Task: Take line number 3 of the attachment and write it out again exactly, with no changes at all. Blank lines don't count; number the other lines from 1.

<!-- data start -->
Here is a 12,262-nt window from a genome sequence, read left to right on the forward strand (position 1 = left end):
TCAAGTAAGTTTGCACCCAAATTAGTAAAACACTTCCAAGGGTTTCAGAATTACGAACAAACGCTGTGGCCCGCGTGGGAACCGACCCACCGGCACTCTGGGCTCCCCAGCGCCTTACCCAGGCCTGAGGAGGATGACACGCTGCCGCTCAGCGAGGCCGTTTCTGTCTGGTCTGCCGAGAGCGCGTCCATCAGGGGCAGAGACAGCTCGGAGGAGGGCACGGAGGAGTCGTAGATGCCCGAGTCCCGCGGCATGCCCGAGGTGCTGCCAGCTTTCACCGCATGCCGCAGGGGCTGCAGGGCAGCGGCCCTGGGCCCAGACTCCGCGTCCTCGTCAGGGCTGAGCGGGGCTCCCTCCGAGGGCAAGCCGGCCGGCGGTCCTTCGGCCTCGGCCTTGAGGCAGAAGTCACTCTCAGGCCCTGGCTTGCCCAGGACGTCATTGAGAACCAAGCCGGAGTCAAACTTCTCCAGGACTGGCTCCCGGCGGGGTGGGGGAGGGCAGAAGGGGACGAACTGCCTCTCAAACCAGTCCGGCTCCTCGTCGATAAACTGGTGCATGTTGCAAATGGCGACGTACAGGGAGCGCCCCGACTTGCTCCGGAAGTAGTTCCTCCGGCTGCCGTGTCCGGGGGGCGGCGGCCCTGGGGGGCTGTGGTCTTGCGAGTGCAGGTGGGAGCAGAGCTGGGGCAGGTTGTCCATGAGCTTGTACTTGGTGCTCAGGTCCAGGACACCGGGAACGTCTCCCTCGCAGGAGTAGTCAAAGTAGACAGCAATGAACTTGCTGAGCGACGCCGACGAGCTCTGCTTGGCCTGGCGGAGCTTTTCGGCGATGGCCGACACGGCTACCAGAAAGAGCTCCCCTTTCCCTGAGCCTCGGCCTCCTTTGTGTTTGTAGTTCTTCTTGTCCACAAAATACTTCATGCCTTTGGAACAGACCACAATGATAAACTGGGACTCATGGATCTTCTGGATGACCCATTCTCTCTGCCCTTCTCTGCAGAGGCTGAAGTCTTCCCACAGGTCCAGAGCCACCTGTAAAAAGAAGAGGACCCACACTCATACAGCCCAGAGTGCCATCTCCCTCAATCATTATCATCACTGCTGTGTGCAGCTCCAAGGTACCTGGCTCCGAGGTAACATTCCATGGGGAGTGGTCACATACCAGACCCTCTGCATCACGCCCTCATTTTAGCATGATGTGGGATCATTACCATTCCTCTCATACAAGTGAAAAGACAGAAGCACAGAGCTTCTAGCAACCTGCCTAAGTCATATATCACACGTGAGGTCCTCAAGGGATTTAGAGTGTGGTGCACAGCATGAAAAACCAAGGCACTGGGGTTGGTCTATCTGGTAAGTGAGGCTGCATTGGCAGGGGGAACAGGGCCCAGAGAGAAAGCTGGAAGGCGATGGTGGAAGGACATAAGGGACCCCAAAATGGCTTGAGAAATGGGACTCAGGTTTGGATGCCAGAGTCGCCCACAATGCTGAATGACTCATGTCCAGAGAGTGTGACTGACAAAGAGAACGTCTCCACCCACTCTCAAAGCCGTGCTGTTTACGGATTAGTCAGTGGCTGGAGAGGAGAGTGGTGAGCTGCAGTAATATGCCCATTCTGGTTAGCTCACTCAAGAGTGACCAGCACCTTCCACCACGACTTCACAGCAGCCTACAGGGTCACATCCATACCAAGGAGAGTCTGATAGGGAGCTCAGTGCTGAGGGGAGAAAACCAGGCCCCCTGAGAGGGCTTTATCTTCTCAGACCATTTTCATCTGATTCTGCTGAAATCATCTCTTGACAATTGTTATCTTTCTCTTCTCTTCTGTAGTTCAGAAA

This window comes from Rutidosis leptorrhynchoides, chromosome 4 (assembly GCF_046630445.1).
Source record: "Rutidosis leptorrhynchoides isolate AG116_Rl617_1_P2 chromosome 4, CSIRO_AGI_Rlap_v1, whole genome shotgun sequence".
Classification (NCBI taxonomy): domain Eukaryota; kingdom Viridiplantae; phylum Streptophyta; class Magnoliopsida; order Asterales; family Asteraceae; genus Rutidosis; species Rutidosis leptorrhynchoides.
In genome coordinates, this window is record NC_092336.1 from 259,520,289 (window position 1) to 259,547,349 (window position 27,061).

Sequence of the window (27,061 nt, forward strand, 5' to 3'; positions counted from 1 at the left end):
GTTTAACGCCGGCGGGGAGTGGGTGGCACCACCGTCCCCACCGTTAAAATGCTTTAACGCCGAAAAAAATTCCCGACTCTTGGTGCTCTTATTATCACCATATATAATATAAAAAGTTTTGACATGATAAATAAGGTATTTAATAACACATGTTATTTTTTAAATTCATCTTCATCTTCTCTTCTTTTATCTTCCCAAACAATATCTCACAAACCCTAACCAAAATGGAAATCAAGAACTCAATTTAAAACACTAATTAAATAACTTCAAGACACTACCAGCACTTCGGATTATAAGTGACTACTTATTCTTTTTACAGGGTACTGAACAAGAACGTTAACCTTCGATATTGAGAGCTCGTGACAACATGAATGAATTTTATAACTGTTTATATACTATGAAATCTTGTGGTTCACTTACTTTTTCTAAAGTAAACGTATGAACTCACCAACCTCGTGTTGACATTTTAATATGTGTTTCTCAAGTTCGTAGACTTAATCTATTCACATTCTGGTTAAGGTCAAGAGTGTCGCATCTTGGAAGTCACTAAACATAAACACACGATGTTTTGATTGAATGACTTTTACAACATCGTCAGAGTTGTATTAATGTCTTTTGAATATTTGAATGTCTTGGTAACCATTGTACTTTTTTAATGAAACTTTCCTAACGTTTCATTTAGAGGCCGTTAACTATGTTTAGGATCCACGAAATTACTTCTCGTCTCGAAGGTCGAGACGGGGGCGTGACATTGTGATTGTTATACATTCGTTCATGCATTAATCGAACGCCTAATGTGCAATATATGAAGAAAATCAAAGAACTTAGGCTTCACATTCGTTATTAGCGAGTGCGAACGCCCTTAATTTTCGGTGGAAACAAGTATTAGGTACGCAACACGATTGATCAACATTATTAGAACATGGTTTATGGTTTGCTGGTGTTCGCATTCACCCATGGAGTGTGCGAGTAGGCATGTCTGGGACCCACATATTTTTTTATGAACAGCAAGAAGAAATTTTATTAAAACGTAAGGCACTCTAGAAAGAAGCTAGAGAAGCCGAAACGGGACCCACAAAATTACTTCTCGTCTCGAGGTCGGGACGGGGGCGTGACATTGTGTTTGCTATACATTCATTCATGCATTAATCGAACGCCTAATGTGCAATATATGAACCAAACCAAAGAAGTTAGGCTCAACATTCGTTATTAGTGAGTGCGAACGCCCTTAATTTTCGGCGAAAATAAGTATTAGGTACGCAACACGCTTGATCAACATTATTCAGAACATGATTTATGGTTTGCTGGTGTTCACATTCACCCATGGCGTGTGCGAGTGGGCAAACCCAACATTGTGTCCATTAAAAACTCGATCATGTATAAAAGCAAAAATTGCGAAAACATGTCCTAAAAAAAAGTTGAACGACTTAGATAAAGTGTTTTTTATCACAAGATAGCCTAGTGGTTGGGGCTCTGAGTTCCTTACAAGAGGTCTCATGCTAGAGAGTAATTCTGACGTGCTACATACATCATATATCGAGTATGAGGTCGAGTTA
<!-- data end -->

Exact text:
This window comes from Rutidosis leptorrhynchoides, chromosome 4 (assembly GCF_046630445.1).